At the age of fourteen I was still way too young-looking to even get into a 15-certificate film at the cinema, let alone an 18, but I was the perfect age to be friends with the boy at school who had everything on VHS before it even got to the cinema! And if our man Don Johnson in Miami Vice had made wearing no socks the coolest thing on Earth at the time, then strutting around with Cobra’s matchstick in your mouth came a close second! That movie poster with him chewing on a match in his mirrored sunglasses and uzi was a work of art, and I was as thrilled to have a copy for my wall when the game started being advertised in Computer & Video Games magazine in late 1986 as I was about one day owning a copy! That said, I’m also now mere weeks away from finally getting my hands on a ZX Spectrum, and here was a new game I really wanted that, for the first time in a very long time, I was actually going to have something to play it on!
The game kind of follows the plot of the film, at least until you start playing it! You are vigilante cop Marion Cobretti, and you need to rescue your new squeeze Ingrid from a bunch of psychotic killers led by Night Slasher. This is going to take place through three play areas, starting in the city at night, then in the countryside during the day, and finally in a factory. In each one you’re running around multi-level, platform-filled environments that scroll in both directions as smoothly as you’ll ever see on the Spectrum, looking for Ingrid and then protecting her from attackers, although she’ll run off again if you let her get in harm’s way, leaving her exposed to get another kidnapping! You start with just a head-butt to defend the pair of you, but keep an eye out for hamburgers because they’re loaded with time-limited knives, pistols, laser-sighted machine guns and invincibility pills. And you’ll know when your time is up because the big duck meter that appears when you pick one up will tell you so! Once you’ve found her and all four hamburgers on each level, and killed everything in sight, it’s off to the next, and if you get to the end of the factory (by some miracle) then there’s a final showdown with Night Slasher himself! I think it starts again after that…
Cobra might feature one of the most grating pieces of title music you’ve ever heard! It starts with a kind of shrill electro-whistle for a drumbeat, then it’s joined by what sound like several more, then there’s a sound effect that you haven’t heard since you last played Space Invaders in an arcade in 1982 which introduces multiple marginally less shrill melodies, climaxing in this ear-piercing proto-rave insanity! Top marks for effort on a 48K Spectrum, but it’s no Agent X! We can maybe stay on sound too, because before we do anything else we’re going to hear a far more pleasant Rocky theme introducing “Round 01” and before very long at all you’ll be treated to some nice life lost and then “game under” (oh, how we laughed) music too, but not before you’ve literally exploded into an unnecessary shower of white noise! Despite the title tune, which it turns out becomes strangely hypnotic once it’s been around the block twenty times as is the case as I write these very words, top marks for sound in Cobra because they’ve gone above and beyond with loads of music and some really decent sound effects too.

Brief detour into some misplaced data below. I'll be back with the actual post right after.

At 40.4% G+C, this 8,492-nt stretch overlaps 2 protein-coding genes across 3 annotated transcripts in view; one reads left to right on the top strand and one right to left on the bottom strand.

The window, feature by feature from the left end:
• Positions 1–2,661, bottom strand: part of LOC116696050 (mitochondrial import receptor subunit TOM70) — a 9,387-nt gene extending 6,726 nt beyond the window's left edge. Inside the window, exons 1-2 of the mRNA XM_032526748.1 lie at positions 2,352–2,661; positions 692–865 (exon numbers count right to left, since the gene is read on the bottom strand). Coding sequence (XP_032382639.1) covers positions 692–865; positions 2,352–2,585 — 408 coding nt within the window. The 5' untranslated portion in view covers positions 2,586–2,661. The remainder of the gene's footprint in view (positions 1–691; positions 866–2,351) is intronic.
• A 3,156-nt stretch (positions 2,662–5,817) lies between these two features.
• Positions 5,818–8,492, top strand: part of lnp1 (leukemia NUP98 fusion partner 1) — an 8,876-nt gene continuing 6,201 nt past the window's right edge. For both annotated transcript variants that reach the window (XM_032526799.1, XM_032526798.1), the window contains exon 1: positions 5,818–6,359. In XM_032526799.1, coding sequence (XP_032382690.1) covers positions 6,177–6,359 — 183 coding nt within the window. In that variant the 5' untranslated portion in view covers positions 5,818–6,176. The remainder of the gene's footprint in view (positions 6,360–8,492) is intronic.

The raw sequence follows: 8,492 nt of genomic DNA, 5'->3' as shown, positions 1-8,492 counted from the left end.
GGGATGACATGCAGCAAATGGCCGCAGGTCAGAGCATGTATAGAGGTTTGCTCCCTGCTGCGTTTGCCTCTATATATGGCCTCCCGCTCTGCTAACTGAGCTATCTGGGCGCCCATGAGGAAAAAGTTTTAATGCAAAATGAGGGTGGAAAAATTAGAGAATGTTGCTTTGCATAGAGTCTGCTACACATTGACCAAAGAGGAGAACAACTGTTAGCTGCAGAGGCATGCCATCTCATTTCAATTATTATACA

Round 01 begins (and will undoubtedly end) with you surrounded by a load of brickwork platforms and girders. Give it a couple of seconds and the enemies start hunting you down from above, below and all sides, and the slightest touch from any of these goons wielding knives, goons throwing knives and Victorian-looking women with bazookas means instant death. For some reason there’s also a mass of runaway prams rolling about the place, which will freeze you for a second and that will most likely mean another death. Luckily you can head-butt, stab or shoot these like everything else though! You’ve also got to look out to the knives and rockets that have been pre-launched ready for your arrival and are moving up and down through the air. Everywhere! As well as your head-butt, you’ve got a duck and a jump, and both are thankfully very responsive; the attack from duck works well too, and is essential.
Cobra has always had a reputation for being crazy hard, but with a bit of practice the first level is pretty beatable, meaning we leave behind the mostly monochrome grittiness of the city’s nighttime streets and head out into the most ZX Spectrum countryside you can imagine! There’s now a bright blue sky and the rest is mostly blue too, including the character sprites, which I’m sure contributes to some pretty decent colour clash avoidance, even when there’s a mass of bodies interfering with the local flora! Apart from that, same enemies and same drill, and actually this one even seems a bit easier to complete than the first now you’re over the shock of it all.